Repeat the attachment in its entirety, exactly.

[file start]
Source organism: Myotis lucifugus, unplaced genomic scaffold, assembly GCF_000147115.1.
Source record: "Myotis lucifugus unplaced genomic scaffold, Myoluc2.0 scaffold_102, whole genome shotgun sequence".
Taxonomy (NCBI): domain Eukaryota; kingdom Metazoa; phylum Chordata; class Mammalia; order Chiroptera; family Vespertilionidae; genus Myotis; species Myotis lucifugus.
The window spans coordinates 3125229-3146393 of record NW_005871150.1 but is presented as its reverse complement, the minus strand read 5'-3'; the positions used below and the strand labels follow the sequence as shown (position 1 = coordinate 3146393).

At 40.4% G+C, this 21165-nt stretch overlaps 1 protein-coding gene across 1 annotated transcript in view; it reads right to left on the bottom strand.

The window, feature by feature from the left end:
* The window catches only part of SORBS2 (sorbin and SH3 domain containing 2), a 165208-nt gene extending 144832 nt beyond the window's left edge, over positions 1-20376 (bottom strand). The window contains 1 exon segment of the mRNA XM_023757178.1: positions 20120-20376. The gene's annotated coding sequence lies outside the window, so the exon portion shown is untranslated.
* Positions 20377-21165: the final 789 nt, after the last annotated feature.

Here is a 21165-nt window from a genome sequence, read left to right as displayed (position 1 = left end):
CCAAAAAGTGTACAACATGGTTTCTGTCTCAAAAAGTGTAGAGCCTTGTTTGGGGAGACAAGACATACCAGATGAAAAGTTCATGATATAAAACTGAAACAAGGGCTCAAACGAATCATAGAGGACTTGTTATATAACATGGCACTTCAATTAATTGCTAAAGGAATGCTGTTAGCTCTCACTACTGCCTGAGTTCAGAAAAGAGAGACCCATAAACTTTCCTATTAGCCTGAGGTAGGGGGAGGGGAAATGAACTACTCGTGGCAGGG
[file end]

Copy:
Source organism: Myotis lucifugus, unplaced genomic scaffold, assembly GCF_000147115.1.
Source record: "Myotis lucifugus unplaced genomic scaffold, Myoluc2.0 scaffold_102, whole genome shotgun sequence".
Taxonomy (NCBI): domain Eukaryota; kingdom Metazoa; phylum Chordata; class Mammalia; order Chiroptera; family Vespertilionidae; genus Myotis; species Myotis lucifugus.
The window spans coordinates 3125229-3146393 of record NW_005871150.1 but is presented as its reverse complement, the minus strand read 5'-3'; the positions used below and the strand labels follow the sequence as shown (position 1 = coordinate 3146393).

At 40.4% G+C, this 21165-nt stretch overlaps 1 protein-coding gene across 1 annotated transcript in view; it reads right to left on the bottom strand.

The window, feature by feature from the left end:
* The window catches only part of SORBS2 (sorbin and SH3 domain containing 2), a 165208-nt gene extending 144832 nt beyond the window's left edge, over positions 1-20376 (bottom strand). The window contains 1 exon segment of the mRNA XM_023757178.1: positions 20120-20376. The gene's annotated coding sequence lies outside the window, so the exon portion shown is untranslated.
* Positions 20377-21165: the final 789 nt, after the last annotated feature.

Here is a 21165-nt window from a genome sequence, read left to right as displayed (position 1 = left end):
CCAAAAAGTGTACAACATGGTTTCTGTCTCAAAAAGTGTAGAGCCTTGTTTGGGGAGACAAGACATACCAGATGAAAAGTTCATGATATAAAACTGAAACAAGGGCTCAAACGAATCATAGAGGACTTGTTATATAACATGGCACTTCAATTAATTGCTAAAGGAATGCTGTTAGCTCTCACTACTGCCTGAGTTCAGAAAAGAGAGACCCATAAACTTTCCTATTAGCCTGAGGTAGGGGGAGGGGAAATGAACTACTCGTGGCAGGG